The New York City subway was dangerous, the parents told the three Wilton High School graduates, but the girls weren’t taking no for an answer. Kelly Singleton, soon to be an NYU freshman, and her two friends board the hazardous subway train. Several stops later, her two friends get off, but Kelly is nowhere to be found. It is the torrid August of 1984, and crime is at an all-time high. Kelly’s desperate parents turn to reporter Carol Rossi and police detective Jerry Stevenson to find their missing daughter.
This book had so much promise and potential. and while it was’t a bad book, I felt that it was lacking in something. I’ve read a lot of books in this genre, both good and bad, and this one fell somewhere in the middle for me.
The plot is an excellent idea, I mean a busy subway and a young girl disappearing without anyone seeing. It’s plausible, realistic, and frighteningly close to home in that it could happen to anyone. The characters were relateable and realistic – perfect to carry this book (obviously the second in a series, yet a perfect stand alone). Rossi is plucky, and I loved her from the moment I met her. Her heart and sympathy for Kelly, the missing girl, makes the reader want her to find her – be the saviour of the story.
The supporting cast of characters fit in very well, and it’s obvious that Hayes loves each and every one of them. It’s also very clear that she has done a hell of a lot of research into gangs and police procedures involving abduction. The descriptions and the way Hayes informs the reader while Rossi researches for herself is an excellent tool, if not sometimes a little overwhelming in amounts.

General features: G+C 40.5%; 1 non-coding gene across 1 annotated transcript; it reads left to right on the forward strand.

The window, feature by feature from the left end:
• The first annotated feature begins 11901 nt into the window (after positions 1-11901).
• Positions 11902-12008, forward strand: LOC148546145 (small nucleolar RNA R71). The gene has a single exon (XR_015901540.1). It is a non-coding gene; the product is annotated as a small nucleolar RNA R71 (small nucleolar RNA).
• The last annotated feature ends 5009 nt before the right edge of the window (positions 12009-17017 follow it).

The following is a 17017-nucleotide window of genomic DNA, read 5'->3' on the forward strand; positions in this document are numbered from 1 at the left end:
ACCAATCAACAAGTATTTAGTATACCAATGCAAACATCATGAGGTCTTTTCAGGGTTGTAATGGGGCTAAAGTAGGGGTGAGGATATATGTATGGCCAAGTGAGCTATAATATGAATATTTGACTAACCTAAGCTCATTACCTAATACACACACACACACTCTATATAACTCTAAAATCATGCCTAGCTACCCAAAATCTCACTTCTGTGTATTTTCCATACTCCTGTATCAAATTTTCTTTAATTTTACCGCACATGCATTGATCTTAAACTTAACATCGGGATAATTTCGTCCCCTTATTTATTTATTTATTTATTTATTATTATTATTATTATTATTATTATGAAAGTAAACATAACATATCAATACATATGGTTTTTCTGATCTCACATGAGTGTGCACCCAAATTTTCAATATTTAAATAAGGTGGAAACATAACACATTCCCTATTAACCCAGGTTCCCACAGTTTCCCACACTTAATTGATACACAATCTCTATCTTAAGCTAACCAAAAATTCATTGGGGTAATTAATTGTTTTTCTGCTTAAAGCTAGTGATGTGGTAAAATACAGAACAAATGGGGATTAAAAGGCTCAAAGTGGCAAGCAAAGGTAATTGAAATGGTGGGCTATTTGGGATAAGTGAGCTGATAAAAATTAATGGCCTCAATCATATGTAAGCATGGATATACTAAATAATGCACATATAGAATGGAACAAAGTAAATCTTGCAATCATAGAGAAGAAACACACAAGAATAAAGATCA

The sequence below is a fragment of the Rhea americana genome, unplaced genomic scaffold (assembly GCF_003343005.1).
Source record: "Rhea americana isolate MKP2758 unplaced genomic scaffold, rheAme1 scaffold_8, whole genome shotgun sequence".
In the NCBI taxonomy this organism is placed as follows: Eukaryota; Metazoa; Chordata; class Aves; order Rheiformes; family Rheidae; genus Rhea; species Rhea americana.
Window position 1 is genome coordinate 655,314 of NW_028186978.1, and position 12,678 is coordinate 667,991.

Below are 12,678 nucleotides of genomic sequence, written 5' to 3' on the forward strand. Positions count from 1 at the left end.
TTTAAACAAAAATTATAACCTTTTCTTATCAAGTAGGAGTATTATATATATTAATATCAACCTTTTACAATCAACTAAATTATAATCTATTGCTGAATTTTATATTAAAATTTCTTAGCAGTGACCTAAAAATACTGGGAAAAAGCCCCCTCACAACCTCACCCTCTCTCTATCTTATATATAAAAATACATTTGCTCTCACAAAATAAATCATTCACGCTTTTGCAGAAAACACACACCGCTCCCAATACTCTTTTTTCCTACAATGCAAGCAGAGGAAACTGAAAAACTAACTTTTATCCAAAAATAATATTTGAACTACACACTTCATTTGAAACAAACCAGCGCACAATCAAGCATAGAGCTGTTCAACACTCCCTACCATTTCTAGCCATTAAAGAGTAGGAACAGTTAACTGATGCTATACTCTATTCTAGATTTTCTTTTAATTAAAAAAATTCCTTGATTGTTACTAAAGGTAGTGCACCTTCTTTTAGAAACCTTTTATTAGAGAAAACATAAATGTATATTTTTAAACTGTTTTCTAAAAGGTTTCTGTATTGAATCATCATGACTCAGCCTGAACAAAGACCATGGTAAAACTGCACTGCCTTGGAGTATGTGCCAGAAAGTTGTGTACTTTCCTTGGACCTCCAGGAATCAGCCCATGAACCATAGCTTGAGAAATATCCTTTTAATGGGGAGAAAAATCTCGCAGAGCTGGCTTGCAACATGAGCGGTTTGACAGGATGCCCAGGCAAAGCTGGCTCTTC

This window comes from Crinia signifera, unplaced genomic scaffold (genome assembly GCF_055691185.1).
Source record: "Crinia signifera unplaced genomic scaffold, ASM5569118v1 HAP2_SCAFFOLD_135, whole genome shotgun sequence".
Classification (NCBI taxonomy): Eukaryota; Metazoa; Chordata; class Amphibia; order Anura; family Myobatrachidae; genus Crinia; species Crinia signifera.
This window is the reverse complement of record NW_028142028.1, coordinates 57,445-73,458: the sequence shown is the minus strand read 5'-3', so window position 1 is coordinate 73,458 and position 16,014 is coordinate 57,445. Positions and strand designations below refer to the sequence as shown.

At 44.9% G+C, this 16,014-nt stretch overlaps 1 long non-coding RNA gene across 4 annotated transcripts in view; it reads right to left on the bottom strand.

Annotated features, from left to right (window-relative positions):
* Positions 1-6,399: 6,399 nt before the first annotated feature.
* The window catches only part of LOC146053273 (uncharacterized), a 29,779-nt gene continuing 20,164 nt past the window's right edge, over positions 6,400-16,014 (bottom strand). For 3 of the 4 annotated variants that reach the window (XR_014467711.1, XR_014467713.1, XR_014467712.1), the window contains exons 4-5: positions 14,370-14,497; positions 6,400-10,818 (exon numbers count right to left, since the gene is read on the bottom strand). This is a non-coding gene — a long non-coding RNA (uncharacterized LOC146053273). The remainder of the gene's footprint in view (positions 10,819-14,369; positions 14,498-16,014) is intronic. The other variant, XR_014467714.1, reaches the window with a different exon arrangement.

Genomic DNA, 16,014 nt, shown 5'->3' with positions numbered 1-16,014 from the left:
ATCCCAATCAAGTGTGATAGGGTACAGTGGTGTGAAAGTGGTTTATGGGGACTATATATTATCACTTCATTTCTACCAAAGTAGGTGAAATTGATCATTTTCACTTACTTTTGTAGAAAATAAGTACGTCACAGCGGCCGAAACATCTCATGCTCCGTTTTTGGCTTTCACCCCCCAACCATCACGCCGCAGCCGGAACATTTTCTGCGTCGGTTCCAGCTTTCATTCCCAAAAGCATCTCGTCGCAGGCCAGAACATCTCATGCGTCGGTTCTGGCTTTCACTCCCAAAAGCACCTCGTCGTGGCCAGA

The chapters from Kelly’s POV are heartbreaking and chilling. I couldn’t imagine finding the strength to deal with what she does in such a calm way. Thankfully, none of these chapters are too graphic – Hayes errs on the cautious side, allowing the reader’s imagination to do all the work.
The reason for my 3 star (*more like a 3.75 in all honesty*) rating is the ending. It felt a little rushed and a bit too clean and perfect, which in turn, for me personally, made it feel unrealistic. I simply couldn’t picture things happening that way, and so easily. I kept expecting a twist that never came. Yet, I felt I couldn’t stop reading the book because I wanted to know how it ended.
I will certainly read more of Dorothy Hayes’ book because a) I’m a big fan of the genre, and b) it was a good book, just not a great one at the end.